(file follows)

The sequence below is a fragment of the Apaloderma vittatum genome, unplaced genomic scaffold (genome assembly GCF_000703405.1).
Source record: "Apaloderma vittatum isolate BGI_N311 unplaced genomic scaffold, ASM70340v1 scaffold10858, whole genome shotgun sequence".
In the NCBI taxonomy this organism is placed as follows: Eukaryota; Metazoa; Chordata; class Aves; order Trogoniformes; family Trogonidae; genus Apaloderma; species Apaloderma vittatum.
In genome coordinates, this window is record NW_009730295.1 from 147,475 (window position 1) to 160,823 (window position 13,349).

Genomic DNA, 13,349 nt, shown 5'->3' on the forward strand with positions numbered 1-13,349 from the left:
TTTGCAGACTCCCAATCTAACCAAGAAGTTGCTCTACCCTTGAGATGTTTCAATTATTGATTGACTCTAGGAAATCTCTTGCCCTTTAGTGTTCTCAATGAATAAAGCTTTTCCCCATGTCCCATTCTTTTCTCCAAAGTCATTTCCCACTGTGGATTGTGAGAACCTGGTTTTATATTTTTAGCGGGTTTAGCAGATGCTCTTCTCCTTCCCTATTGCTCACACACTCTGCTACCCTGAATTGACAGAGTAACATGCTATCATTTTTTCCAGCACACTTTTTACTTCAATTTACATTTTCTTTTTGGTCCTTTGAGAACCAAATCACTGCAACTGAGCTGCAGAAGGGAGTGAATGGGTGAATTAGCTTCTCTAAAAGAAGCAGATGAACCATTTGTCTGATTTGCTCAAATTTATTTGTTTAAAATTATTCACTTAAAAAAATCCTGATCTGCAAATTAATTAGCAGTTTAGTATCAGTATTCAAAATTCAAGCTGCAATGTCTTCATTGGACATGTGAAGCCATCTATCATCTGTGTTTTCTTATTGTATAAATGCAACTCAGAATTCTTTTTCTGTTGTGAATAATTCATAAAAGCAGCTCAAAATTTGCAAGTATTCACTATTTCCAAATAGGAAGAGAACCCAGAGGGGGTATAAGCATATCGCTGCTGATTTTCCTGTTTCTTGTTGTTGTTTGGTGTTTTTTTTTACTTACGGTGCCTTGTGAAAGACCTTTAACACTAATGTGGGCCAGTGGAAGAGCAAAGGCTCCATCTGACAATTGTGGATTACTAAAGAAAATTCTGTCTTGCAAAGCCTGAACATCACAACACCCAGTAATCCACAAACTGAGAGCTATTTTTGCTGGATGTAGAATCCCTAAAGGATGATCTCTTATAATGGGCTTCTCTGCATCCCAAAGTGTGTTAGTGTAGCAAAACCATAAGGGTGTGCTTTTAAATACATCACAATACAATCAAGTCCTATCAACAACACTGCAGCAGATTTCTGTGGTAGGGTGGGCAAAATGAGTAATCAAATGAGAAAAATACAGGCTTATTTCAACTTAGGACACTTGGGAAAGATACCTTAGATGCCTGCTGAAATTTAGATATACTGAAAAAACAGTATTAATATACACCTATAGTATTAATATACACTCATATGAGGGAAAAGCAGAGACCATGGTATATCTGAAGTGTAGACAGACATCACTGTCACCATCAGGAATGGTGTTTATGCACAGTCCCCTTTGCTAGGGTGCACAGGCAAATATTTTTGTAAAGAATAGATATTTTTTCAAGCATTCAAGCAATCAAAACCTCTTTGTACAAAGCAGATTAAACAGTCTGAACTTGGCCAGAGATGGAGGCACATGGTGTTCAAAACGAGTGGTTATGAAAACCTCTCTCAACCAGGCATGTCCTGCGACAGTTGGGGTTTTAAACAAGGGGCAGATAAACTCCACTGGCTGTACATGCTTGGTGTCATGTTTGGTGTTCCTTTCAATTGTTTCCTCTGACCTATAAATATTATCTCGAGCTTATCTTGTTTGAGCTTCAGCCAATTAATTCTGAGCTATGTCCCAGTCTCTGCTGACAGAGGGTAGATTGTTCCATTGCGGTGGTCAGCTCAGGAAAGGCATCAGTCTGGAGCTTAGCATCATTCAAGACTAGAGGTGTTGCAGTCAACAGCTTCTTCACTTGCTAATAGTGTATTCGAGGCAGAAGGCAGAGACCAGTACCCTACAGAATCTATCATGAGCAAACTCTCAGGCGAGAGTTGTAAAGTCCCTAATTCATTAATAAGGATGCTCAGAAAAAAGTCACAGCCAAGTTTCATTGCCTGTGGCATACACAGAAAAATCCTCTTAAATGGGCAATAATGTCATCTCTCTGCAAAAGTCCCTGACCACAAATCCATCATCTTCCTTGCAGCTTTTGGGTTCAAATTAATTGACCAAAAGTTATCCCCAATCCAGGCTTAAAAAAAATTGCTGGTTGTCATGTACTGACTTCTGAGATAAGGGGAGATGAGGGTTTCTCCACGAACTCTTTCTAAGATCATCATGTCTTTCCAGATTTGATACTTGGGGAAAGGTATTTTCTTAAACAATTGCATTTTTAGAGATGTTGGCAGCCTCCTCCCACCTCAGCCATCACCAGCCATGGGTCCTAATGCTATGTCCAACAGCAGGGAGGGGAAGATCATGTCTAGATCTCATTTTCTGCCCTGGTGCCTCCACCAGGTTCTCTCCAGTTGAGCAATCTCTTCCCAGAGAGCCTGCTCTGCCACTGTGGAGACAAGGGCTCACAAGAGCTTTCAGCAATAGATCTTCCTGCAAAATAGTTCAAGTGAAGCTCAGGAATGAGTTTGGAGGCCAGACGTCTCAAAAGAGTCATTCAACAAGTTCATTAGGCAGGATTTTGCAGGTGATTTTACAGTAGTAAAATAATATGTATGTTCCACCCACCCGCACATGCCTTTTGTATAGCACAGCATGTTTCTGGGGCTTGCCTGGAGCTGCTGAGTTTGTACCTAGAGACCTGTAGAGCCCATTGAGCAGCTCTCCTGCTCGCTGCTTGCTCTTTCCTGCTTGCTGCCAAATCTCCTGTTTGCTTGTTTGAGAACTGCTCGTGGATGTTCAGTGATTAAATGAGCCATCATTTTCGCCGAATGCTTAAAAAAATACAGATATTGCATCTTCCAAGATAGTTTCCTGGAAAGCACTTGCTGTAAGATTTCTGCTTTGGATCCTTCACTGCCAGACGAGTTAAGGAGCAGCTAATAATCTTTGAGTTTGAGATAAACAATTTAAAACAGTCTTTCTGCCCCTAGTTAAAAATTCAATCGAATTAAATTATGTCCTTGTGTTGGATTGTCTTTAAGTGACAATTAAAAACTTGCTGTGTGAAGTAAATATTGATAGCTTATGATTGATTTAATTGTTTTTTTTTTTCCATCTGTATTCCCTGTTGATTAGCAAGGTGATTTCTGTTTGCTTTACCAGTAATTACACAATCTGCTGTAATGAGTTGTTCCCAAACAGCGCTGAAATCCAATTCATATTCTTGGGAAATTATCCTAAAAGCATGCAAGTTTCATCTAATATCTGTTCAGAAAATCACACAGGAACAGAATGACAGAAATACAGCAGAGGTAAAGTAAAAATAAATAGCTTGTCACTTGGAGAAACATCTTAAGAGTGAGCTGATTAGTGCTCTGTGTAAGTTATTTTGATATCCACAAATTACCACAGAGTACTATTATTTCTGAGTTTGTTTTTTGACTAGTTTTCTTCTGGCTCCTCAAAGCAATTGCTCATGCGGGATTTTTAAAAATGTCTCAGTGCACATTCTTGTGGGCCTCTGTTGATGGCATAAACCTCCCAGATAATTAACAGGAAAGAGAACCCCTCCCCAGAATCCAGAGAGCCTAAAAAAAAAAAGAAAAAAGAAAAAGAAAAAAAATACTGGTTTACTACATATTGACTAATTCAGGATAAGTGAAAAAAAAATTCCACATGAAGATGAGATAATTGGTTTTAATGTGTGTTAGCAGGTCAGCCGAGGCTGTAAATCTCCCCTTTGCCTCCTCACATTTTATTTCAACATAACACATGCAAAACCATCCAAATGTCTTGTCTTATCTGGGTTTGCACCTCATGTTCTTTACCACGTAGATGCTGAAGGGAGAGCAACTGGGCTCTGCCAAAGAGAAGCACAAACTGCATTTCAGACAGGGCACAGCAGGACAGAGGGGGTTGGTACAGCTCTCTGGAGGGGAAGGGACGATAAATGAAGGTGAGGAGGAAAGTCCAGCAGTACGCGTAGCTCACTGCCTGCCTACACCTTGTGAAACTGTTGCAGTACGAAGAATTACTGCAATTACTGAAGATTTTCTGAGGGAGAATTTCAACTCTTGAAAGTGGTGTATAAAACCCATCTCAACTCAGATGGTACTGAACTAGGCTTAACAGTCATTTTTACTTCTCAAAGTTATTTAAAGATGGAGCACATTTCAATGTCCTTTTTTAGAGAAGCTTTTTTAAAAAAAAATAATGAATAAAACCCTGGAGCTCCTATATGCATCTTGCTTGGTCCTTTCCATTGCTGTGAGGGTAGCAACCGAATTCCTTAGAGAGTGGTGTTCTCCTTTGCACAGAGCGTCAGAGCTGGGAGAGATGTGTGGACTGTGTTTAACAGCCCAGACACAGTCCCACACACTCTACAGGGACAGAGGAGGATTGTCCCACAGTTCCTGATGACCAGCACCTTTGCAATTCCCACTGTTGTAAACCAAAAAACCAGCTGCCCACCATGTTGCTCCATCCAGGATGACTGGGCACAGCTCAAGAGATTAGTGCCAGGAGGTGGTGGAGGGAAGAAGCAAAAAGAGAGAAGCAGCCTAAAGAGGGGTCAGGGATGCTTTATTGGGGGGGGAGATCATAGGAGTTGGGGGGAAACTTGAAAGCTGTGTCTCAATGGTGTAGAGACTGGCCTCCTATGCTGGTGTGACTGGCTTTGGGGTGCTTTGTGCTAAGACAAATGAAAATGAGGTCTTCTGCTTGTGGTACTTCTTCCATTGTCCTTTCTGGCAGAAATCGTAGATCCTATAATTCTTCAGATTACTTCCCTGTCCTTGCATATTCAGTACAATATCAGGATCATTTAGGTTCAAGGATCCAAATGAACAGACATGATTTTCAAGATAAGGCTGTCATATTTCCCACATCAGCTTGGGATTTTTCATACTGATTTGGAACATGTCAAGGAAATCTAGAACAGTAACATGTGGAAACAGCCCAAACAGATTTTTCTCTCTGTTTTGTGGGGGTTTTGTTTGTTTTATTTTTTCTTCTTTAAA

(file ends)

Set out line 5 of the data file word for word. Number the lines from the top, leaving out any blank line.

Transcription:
Genomic DNA, 13,349 nt, shown 5'->3' on the forward strand with positions numbered 1-13,349 from the left: